IBM Watson’s Next Step: Partnership with Universities

Students from ten top tech universities now have access to Watson. For students at New York University interested in Watson, Capstone Project Course would be their first choice.

As I mentioned in my post on Watson, IBM is investing more in cognitive computing. Now it is partnering with leading technology universities to launch cognitive computing courses. Enrollment will be open for the first time this fall at 10 universities, including Carnegie Mellon University, New York University, The Ohio State University, Rensselaer Polytechnic Institute, University of California, Berkeley, University of Michigan, Northwestern University, Stanford University, University of Texas in Austin and University of Toronto.

By putting Watson in the hands of academic experts and talented students, IBM may move the cognitive era forward faster. Students registered for these courses will have access to IBM Watson through the Watson Developer Cloud. They will work in teams to develop cognitive applications, and the winning entry will be awarded $100,000 in seed funding from IBM.

I recently had a talk with Professor David K A Mordecai, who is the director of the Capstone Project Course at NYUCDS, and to his Co-Instructor Professor Michael O’Neil to better understand how NYU will engage in the IBM
Watson Academic Challenge.


Capstone Project Course to start with.

Watson will be offered a part of the NYU CDS Capstone Project Course in Data Science Program at NYU. In this course, students will engage in the entire process of solving a real-world data science projects sponsored by faculty, industry, or governmental research groups.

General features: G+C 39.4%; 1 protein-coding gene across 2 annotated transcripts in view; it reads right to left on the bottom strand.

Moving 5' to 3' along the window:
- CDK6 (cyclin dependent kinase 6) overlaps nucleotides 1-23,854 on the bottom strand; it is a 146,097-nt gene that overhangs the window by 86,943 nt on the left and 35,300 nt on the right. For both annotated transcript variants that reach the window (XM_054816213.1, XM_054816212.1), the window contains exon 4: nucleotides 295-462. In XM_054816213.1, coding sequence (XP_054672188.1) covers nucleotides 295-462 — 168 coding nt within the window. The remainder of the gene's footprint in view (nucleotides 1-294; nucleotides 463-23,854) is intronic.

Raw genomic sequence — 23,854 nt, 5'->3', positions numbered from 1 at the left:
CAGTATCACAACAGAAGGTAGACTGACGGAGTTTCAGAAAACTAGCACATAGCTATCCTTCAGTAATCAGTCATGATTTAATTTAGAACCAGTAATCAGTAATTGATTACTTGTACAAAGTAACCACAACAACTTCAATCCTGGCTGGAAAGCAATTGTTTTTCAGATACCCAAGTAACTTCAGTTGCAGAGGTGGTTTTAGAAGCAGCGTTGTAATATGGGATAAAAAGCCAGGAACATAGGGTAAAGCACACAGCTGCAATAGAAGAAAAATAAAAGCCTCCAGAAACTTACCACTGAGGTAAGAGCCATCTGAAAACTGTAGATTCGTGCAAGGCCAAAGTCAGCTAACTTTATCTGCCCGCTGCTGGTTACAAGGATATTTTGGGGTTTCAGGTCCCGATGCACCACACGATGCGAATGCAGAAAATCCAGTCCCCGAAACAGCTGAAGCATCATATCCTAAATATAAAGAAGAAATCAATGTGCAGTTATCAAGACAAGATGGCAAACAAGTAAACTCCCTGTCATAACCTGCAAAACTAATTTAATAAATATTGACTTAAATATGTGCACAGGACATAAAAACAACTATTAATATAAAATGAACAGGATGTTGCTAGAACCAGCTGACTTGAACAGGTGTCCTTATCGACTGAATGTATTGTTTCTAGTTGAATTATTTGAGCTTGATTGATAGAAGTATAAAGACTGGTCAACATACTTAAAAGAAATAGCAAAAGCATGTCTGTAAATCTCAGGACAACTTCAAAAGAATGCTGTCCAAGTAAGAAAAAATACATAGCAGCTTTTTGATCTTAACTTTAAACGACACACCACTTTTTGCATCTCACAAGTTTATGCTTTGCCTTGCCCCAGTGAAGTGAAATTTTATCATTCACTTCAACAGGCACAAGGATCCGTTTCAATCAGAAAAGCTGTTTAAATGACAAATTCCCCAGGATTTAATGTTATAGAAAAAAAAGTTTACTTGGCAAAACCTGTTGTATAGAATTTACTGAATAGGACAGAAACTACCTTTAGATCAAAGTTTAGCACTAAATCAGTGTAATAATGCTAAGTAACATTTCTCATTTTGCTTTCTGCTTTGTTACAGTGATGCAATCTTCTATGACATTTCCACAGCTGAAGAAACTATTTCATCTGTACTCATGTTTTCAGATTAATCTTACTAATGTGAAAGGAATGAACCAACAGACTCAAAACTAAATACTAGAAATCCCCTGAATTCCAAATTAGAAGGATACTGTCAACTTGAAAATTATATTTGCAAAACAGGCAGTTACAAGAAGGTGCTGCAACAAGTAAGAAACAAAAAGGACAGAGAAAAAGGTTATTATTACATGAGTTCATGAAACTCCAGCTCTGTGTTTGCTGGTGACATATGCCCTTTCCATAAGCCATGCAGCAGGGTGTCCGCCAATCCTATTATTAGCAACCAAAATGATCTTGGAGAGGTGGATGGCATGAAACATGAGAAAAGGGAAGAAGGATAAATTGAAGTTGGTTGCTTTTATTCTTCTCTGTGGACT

The NYU CDS Capstone Course will primarily involve thirty Masters of Data Science (MSDS) students for whom acceptable completion of a capstone project is a degree requirement, with an additional fifteen other spaces being offered for graduate students and advanced undergraduates from across the university. Professor Mordecai considers this expanded enrollment of additional slots to be an interesting opportunity for any suitably qualified student who would like to engage with Watson and potentially enter the challenge.

Watson is coming.

Students participating in the course can choose to upload their data set and take advantage of the Watson cognitive computing capability. After the Capstone Course, those students who have opted to do so will have the opportunity to submit their project as an entry the IBM Watson Challenge. To put it another way, if any student at NYU wants enter the Watson Challenge to compete for the $100,000 award of seed funding being offered by IBM, in order to access Watson, IBM requires the student to register for the course.

Selected lectures and lab sections will focus on IBM Watson-relevant content, presented by IBM representatives, as well as by certain NYU faculty members involved within machine learning and natural language processing fields.

More to discover.

The Watson Challenge is neither a requirement nor the primary focus of the Capstone Course, but rather a supplemental activity for those NYU CDS MSDS students who register. Professors Mordecai and O’Neil, who will co-teach the Capstone Course with support from a highly qualified team of two PhDs, are working with many sponsoring companies and research groups, to propose project ideas and make available supporting data sets to student teams. The list sponsors will be publicly disclosed in early September.

Any company interested in providing project ideas and working with talented students can contact Professor David Mordecai ( mordecai(at) ) and Professor Mike O’Neil ( ONeil(at) ) via email for more detailed info.